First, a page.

A lad who had to grow up fast

Fred Rouse, was a typical Cockney lad. Stroppy at times, a lean, tall, gangling boy. He and my older brother became good friends when they both started senior school together, Queens Head Street School, Islington aged eleven. Over the next few years, Fred became a very frequent visitor to our home. Although Mum, thought of him as a rough diamond, he was always polite and respectful whilst in our house and in return Mum would always include Fred at meal times.

Eventually Fred revealed to my brother how desperately unhappy he was at his home. Apparently, his real father had been killed in the Second World War and his mum had married a brutish bully who disliked Fred and wanted him out of the house. That was fine by Fred, but he had neither the experience nor the means of taking care of himself. I’m guessing that as Fred was now a teenager, he was a bit full of himself and probably answering back without knowing the consequences. One evening it all kicked off at Fred’s home and he came to us to ask if Mum and Dad would take him in. That was a huge ask, as we only had four rooms – kitchen, two bedrooms and the living room. There was already, mum,dad and us three boys. That terrible evening Fred was sobbing pitifully, and I hoped he could persuade dad to let him sleep on our bedroom floor. My parents were not rich as dad was only earning £2.10 shillings* a week food, school kit, and other costs, dad gently explained it was just not possible given our circumstances. He advised Fred that in the very least his mum had a duty of care toward him, and he should go home- if his step-father would not admit him he should go to the police station and report his so-called dad and mum as he was still only fifteen.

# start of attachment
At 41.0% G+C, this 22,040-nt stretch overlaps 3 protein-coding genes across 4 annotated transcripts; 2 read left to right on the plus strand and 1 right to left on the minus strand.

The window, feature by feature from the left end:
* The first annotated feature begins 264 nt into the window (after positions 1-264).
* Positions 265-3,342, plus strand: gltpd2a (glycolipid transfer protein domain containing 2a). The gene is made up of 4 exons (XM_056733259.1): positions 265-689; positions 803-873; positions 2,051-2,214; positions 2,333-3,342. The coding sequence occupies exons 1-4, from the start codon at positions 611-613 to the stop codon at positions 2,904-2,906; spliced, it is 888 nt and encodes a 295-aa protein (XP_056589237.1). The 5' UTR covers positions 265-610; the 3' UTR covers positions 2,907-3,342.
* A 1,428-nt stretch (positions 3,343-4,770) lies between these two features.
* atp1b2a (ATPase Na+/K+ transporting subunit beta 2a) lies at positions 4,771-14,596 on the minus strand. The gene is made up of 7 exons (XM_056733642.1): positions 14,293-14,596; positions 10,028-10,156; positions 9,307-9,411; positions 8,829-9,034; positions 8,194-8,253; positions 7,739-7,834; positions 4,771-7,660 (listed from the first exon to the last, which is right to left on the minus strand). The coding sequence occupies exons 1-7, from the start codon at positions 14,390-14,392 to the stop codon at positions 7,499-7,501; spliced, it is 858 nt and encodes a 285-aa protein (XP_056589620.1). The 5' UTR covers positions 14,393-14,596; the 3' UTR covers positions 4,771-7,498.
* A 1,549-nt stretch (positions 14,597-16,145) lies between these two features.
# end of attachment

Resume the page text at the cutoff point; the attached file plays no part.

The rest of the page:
Fred did as my dad had suggested. Then he was told he had to find a job or get out. Fred came to see us and told Mum, he had an appointment the following day to see if the “Royal Navy” would let him join. Of course we all wished him every success.

Nearly four years later, a very smart looking man was once again on our doorstep, but this time he was a very confident. He had lost all of his cockney accent, speaking in quite a clipped, articulate and deep voice. Dressed immaculately in a distinctive sober suit, he told his story to us over several cups of tea. His naval interview had gone well and on being welcomed into the service, was asked to consider which branch of the service appeal to him the most. He, of course asked for a short breakdown of what service opportunities might be open to him?

It turned out, Fred became a “Sub-Mariner” and absolutely loved the comradeship, travel to all parts of the world he even appreciated the discipline and the engineering training he was expected to absorb. He had forged a close relationship with a young lady, who came from a distant part of the world that I had never heard of. The pictures of him in uniform were outstanding and I seriously thought of joining up. However, by that time I had started my apprenticeship.

That was the last time we saw Fred and I often wonder what became of him. I would like to think he might have risen through the ranks and became a trusted officer, with a responsible and happy life.

*Corrected for inflation that is £64 a week in 2017 well below the average wage in 2017.


This entry was posted in Autobiography, housing, School and tagged , , , , , , . Bookmark the permalink.

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